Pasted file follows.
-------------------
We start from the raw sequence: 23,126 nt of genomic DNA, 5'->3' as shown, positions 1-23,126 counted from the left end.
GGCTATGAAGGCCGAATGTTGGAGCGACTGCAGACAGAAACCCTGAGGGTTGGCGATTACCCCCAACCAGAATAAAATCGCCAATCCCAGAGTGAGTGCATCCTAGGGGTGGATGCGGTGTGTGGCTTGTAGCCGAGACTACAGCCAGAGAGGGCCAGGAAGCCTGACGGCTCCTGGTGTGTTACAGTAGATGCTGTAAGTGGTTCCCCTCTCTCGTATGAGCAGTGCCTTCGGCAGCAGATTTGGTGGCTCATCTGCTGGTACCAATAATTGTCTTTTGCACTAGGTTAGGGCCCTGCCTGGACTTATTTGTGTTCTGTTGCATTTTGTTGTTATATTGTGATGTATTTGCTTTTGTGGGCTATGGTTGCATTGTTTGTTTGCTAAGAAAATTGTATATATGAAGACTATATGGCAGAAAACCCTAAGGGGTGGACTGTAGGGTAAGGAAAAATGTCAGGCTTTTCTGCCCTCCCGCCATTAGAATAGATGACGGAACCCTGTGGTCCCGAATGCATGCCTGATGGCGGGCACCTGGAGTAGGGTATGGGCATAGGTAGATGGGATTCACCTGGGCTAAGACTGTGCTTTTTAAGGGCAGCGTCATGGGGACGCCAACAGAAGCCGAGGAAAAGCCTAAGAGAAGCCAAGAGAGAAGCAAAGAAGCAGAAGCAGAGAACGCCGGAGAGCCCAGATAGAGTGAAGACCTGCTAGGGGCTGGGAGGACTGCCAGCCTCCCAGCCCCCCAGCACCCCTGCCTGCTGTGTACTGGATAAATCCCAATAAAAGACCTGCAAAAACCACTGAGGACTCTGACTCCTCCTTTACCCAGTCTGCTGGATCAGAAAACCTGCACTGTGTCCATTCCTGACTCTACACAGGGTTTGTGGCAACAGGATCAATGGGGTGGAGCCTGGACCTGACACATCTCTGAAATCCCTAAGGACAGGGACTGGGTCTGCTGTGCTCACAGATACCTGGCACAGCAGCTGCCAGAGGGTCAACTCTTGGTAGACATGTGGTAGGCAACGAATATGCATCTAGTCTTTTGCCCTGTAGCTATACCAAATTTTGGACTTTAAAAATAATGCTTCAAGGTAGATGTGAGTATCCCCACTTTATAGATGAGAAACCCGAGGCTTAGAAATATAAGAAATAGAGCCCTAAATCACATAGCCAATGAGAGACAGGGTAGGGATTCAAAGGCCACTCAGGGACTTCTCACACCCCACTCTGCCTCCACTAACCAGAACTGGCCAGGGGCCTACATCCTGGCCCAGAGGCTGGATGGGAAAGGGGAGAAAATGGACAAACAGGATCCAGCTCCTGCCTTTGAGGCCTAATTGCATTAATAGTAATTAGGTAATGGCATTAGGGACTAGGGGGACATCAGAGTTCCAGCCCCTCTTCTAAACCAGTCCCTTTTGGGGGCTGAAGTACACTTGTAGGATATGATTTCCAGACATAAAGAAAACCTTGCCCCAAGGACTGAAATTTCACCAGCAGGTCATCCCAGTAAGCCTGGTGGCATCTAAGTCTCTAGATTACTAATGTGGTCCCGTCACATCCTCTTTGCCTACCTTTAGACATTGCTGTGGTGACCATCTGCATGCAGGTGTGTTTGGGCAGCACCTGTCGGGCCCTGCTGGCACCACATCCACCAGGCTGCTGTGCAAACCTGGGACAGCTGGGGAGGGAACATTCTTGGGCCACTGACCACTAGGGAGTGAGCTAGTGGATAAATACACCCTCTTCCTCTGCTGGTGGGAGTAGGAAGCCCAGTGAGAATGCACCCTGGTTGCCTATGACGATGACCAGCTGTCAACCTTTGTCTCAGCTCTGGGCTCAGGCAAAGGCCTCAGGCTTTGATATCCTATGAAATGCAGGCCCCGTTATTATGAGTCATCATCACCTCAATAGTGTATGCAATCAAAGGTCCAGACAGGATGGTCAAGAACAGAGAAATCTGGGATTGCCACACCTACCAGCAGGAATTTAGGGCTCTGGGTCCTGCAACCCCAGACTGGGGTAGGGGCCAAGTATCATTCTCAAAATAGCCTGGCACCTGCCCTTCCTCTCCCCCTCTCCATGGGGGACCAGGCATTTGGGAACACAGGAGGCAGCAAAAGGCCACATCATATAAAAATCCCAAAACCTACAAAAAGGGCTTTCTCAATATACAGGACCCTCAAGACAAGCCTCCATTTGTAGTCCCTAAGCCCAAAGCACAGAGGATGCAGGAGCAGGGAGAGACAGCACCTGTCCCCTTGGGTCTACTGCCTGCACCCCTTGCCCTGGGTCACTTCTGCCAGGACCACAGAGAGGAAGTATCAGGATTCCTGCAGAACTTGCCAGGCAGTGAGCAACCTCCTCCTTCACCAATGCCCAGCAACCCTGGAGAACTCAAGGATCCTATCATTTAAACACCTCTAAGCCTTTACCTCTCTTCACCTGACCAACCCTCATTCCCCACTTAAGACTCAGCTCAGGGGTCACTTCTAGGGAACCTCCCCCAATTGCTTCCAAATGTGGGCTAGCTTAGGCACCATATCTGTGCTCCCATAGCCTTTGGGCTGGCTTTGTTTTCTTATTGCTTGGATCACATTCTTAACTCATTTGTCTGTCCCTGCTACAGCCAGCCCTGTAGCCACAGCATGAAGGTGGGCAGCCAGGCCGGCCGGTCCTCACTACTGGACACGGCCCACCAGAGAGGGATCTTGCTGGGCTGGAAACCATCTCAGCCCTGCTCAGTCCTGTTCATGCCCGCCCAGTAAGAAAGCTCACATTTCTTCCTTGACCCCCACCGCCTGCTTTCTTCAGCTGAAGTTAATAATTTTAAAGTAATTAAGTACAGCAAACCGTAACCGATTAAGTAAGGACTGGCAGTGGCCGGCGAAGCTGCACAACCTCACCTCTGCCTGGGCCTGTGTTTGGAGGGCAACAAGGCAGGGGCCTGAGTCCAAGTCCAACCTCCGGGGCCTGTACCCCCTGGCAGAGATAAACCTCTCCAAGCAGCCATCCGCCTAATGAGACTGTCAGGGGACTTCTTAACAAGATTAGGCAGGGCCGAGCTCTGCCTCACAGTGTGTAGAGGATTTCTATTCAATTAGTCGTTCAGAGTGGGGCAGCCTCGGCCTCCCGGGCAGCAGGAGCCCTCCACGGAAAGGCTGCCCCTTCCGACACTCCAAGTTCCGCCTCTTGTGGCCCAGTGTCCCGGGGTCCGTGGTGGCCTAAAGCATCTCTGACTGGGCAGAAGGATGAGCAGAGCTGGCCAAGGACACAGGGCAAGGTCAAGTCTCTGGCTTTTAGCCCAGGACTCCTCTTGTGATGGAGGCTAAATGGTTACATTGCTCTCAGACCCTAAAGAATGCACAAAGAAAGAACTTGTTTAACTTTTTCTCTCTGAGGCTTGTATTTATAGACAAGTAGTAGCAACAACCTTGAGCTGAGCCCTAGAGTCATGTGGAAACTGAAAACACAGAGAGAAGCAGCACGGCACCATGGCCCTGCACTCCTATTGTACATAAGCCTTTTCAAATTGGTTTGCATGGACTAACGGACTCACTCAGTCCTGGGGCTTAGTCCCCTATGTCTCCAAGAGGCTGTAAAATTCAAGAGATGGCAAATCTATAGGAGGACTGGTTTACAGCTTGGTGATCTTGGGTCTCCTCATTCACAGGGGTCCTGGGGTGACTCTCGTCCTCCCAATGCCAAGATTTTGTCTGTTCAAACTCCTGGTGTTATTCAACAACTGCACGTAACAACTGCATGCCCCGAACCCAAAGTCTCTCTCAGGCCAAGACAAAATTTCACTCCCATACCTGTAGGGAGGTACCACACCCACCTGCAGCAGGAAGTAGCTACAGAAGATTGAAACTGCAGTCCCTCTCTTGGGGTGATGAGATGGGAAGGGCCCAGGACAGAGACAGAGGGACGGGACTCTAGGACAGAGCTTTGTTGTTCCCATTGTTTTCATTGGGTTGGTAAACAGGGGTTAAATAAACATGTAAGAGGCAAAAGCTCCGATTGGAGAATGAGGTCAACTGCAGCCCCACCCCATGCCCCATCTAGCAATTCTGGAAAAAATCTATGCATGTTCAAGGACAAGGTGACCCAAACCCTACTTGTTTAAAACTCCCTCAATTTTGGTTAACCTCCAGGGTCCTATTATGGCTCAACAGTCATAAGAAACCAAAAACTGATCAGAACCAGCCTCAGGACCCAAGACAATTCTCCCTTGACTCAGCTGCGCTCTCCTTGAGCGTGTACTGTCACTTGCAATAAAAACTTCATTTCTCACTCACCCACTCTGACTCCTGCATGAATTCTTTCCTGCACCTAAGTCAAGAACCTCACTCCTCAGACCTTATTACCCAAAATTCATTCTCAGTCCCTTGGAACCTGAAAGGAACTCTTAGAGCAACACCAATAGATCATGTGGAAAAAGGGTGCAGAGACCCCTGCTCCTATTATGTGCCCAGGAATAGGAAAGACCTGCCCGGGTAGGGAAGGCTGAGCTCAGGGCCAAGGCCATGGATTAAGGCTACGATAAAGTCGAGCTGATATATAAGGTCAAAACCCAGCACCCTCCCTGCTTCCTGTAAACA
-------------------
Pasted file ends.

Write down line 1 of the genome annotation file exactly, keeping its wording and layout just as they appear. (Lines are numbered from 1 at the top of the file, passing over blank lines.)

We start from the raw sequence: 23,126 nt of genomic DNA, 5'->3' as shown, positions 1-23,126 counted from the left end.